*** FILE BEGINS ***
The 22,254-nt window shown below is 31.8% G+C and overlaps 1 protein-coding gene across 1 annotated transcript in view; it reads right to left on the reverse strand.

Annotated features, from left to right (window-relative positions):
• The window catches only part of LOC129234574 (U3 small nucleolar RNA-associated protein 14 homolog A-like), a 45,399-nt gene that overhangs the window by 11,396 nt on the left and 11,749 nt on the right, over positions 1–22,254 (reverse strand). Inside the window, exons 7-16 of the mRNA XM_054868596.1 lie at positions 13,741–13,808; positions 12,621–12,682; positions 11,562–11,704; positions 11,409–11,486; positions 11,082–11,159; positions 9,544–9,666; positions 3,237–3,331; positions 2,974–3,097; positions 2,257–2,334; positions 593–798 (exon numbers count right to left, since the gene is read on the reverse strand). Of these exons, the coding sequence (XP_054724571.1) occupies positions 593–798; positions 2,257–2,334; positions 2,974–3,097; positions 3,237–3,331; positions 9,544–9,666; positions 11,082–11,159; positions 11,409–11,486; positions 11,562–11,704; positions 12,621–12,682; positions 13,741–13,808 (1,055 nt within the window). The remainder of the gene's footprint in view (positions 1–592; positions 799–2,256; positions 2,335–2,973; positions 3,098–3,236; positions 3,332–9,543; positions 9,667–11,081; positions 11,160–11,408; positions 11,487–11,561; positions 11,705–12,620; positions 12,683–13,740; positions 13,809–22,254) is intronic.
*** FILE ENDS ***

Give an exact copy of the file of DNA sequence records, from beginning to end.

The 22,254-nt window shown below is 31.8% G+C and overlaps 1 protein-coding gene across 1 annotated transcript in view; it reads right to left on the reverse strand.

Annotated features, from left to right (window-relative positions):
• The window catches only part of LOC129234574 (U3 small nucleolar RNA-associated protein 14 homolog A-like), a 45,399-nt gene that overhangs the window by 11,396 nt on the left and 11,749 nt on the right, over positions 1–22,254 (reverse strand). Inside the window, exons 7-16 of the mRNA XM_054868596.1 lie at positions 13,741–13,808; positions 12,621–12,682; positions 11,562–11,704; positions 11,409–11,486; positions 11,082–11,159; positions 9,544–9,666; positions 3,237–3,331; positions 2,974–3,097; positions 2,257–2,334; positions 593–798 (exon numbers count right to left, since the gene is read on the reverse strand). Of these exons, the coding sequence (XP_054724571.1) occupies positions 593–798; positions 2,257–2,334; positions 2,974–3,097; positions 3,237–3,331; positions 9,544–9,666; positions 11,082–11,159; positions 11,409–11,486; positions 11,562–11,704; positions 12,621–12,682; positions 13,741–13,808 (1,055 nt within the window). The remainder of the gene's footprint in view (positions 1–592; positions 799–2,256; positions 2,335–2,973; positions 3,098–3,236; positions 3,332–9,543; positions 9,667–11,081; positions 11,160–11,408; positions 11,487–11,561; positions 11,705–12,620; positions 12,683–13,740; positions 13,809–22,254) is intronic.